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First-ever report of nesting of incredibly rare and endangered giant turtle

Biologists have discovered a breeding population of a Cantor's Giant Softshell Turtle, as part of conservation efforts in the south of India

Date:
February 20, 2024
Source:
University of Portsmouth
Summary:
Knowledge from local communities has resulted in the first-ever nesting evidence and discovery of a breeding population of an incredibly rare turtle in India.
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Knowledge from local communities has resulted in the first-ever nesting evidence and discovery of a breeding population of an incredibly rare turtle in India.

The Cantor's Giant Softshell Turtle (Pelochelys cantorii) is native to the rivers of South and Southeast Asia. Known for its rarity and secretive nature, this species has long been a subject of fascination and concern among conservationists.

Habitat destruction has made it disappear from much of its environment. They are also heavily harvested by locals for meat and are often killed by fishermen when caught in fishing gear.

Currently, the freshwater turtle is classified as Critically Endangered (CR) on the International Union for Conservation of Nature's (IUCN) Red List of Threatened Species, and its numbers today are decreasing.

To uncover the whereabouts of the species, a team of conservationists turned to those who live in and share their habitat, and this journey took them to the verdant banks of the Chandragiri River in Kerala.

By talking to local villagers, the group were able to systematically document sightings of the turtle and engaged communities in conservation efforts.

This work led to the first documentation of a female nesting, and the rescue of eggs from flooded nests. The hatchlings were later released into the river.

The study, published in the journal Oryx, was led by conservationists from the University of Portsmouth and Zoological Society of London in England, University of Miami, Museum of Zoology at the Senckenberg Society for Nature Research in Germany, Florida Museum of Natural History in the USA, and Wildlife Institute of India.

Corresponding author, Dr Francoise Cabada-Blanco from the School of Biological Sciences at the University of Portsmouth, said: "For years, the Cantor turtle's existence has barely been a murmur against the backdrop of India's bustling biodiversity, with sightings so scarce that the turtle's very presence seemed like a ghost from the past.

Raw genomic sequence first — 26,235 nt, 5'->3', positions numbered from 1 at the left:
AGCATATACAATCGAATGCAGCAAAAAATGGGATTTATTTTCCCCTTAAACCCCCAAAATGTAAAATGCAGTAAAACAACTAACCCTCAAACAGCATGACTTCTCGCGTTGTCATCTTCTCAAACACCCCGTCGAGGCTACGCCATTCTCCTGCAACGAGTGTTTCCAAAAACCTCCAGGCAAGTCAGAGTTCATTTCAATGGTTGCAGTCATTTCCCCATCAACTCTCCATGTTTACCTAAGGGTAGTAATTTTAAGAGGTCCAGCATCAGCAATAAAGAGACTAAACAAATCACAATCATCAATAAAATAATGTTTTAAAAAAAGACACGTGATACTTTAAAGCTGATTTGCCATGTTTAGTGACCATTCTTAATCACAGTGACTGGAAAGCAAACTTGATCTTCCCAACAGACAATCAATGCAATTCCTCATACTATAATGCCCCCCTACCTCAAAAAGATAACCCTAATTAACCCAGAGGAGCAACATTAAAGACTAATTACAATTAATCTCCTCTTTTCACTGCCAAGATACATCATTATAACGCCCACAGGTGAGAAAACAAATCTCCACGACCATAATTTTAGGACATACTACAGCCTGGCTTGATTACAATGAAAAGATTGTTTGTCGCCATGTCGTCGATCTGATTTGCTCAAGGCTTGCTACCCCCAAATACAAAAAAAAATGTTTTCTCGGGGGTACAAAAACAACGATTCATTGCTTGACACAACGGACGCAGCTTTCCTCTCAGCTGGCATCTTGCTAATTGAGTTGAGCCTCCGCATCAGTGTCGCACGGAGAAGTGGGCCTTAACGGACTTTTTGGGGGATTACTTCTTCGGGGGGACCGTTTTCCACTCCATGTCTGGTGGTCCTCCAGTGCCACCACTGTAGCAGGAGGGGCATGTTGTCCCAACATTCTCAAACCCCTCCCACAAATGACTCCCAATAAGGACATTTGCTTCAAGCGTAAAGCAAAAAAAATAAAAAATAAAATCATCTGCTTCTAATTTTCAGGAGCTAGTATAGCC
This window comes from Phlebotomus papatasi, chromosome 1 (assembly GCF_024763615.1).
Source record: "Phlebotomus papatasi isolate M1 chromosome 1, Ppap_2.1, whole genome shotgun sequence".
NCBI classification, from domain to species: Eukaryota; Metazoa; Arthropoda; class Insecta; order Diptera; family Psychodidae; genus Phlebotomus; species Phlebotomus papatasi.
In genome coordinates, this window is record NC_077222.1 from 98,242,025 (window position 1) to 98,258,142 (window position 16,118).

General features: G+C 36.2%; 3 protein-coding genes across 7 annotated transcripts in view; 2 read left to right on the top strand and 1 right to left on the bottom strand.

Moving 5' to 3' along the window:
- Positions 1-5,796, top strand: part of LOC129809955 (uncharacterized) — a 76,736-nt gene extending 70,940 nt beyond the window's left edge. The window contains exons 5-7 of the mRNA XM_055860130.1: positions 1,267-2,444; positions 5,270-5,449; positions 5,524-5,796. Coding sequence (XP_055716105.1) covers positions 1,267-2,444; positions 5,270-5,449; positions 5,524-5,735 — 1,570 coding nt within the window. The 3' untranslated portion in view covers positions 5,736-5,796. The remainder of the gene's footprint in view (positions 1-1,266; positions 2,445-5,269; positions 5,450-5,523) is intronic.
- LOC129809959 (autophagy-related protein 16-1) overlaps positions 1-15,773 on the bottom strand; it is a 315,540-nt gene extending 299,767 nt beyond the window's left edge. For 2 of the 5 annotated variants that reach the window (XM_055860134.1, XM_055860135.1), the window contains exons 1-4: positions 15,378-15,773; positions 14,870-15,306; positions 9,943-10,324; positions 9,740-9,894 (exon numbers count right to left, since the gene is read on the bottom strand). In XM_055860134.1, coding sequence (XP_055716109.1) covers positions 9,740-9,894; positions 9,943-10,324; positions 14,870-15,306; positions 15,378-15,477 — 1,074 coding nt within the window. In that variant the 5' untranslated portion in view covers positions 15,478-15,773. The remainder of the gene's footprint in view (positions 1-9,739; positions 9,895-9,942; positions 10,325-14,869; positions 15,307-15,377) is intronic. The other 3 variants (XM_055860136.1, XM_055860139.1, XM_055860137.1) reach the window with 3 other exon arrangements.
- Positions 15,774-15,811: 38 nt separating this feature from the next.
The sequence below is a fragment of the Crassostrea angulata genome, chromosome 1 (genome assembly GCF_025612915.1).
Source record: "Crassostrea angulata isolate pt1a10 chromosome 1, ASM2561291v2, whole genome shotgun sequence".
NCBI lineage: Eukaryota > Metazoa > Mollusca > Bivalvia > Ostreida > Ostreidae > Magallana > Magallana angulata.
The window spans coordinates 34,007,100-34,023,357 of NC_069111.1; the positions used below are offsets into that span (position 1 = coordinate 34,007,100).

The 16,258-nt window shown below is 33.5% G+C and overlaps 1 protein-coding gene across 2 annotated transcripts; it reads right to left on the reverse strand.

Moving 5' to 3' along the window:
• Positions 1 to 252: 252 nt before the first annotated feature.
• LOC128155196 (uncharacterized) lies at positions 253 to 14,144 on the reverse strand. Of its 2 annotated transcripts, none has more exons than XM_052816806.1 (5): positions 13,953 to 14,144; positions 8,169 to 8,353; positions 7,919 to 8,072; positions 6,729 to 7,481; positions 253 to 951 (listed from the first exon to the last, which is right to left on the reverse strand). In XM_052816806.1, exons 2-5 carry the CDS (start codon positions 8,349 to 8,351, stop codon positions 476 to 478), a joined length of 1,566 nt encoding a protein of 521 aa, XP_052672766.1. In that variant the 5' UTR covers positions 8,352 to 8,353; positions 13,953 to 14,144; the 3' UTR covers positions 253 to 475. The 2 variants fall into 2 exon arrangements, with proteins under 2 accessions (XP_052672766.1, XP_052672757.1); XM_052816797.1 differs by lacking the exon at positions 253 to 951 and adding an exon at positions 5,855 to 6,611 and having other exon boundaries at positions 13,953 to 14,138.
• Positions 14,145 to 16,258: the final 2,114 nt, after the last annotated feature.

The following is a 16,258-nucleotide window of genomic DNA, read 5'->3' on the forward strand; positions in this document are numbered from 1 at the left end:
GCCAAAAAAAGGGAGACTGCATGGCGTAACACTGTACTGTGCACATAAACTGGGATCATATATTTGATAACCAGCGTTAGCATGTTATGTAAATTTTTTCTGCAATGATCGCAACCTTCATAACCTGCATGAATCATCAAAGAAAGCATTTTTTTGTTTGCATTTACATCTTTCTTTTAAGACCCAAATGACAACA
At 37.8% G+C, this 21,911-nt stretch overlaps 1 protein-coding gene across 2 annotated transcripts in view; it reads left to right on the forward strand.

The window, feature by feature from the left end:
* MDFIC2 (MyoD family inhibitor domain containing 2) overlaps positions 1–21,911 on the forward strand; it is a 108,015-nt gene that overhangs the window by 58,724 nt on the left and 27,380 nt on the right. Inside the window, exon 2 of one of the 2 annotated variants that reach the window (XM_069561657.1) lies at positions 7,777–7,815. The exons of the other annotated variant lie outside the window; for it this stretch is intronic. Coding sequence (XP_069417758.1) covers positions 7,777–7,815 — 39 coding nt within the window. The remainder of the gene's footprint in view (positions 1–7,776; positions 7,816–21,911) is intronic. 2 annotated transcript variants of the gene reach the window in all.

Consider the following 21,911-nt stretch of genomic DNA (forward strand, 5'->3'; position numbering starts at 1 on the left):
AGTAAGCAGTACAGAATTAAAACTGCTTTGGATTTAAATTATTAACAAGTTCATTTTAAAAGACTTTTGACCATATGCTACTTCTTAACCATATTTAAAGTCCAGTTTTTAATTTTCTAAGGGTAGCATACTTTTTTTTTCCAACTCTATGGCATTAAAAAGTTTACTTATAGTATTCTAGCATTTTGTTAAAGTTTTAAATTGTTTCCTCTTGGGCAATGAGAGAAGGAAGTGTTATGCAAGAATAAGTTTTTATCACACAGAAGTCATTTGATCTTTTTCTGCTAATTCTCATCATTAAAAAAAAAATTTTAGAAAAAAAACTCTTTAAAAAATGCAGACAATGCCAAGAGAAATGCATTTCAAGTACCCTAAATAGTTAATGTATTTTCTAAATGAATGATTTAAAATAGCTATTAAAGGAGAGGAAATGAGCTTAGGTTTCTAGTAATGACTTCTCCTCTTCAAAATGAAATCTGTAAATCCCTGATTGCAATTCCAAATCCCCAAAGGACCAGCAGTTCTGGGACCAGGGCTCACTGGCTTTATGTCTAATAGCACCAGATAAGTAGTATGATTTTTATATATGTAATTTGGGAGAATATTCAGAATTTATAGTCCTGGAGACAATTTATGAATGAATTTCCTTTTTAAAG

"Following several unsuccessful attempts at tracking one down using conventional ecological survey methods, we took a different approach by tapping into local knowledge.

"The team, led by Ayushi Jain were able to engage the community really effectively, so much so that they shared tales of historical sightings, provided leads on current occurrences, and even aided in the live release of individuals accidentally caught as by-catch."

Ayushi's team is now working on setting up a community hatchery and nursery.

Ayushi Jain, from the Zoological Society of London's Edge of Existence Programme, added: "Through household interviews and the establishment of a local alert network, we did not just listen; we learned."

"The community's willingness to engage formed the backbone of our project, allowing us to record not just fleeting glimpses of the turtles but evidence of a reproductive population -- a discovery that rewrites the narrative of a species thought to be vanishing from India's waters."

The paper says the implications of the findings underscore the invaluable role of local knowledge in conservation science -- a tool as critical as any satellite tag or camera trap in the quest to understand and protect our planet's biodiversity.

The establishment of the alert network represents a pioneering approach in the area, where community involvement leads to real-time insights and immediate action, paving the way for a more responsive and inclusive model of wildlife conservation in Kerala.

"Uniting traditional wisdom with scientific inquiry can certainly illuminate the path forward for the conservation of the Cantor's Giant Softshell Turtle," added Dr Cabada-Blanco.

"Our study is a narrative of rediscovery, of finding hope in the stories told by the river and its people, and of laying the groundwork for a future where this magnificent species can thrive, not just survive."


Story Source:

Materials provided by University of Portsmouth. Note: Content may be edited for style and length.


Journal Reference:

  1. Ayushi Jain, V.A. Akshay, V. Deepak, Abhijit Das, Paul Barnes, Benjamin Tapley, Francoise Cavada-Blanco. Using local ecological knowledge to determine the status of Cantor's giant softshell turtle Pelochelys cantorii in Kerala, India. Oryx, 2024; 1 DOI: 10.1017/S0030605323001370

Cite This Page:

University of Portsmouth. "First-ever report of nesting of incredibly rare and endangered giant turtle." ScienceDaily. ScienceDaily, 20 February 2024. <www.sciencedaily.com/releases/2024/02/240220143904.htm>.
University of Portsmouth. (2024, February 20). First-ever report of nesting of incredibly rare and endangered giant turtle. ScienceDaily. Retrieved April 15, 2024 from www.sciencedaily.com/releases/2024/02/240220143904.htm
University of Portsmouth. "First-ever report of nesting of incredibly rare and endangered giant turtle." ScienceDaily. www.sciencedaily.com/releases/2024/02/240220143904.htm (accessed April 15, 2024).

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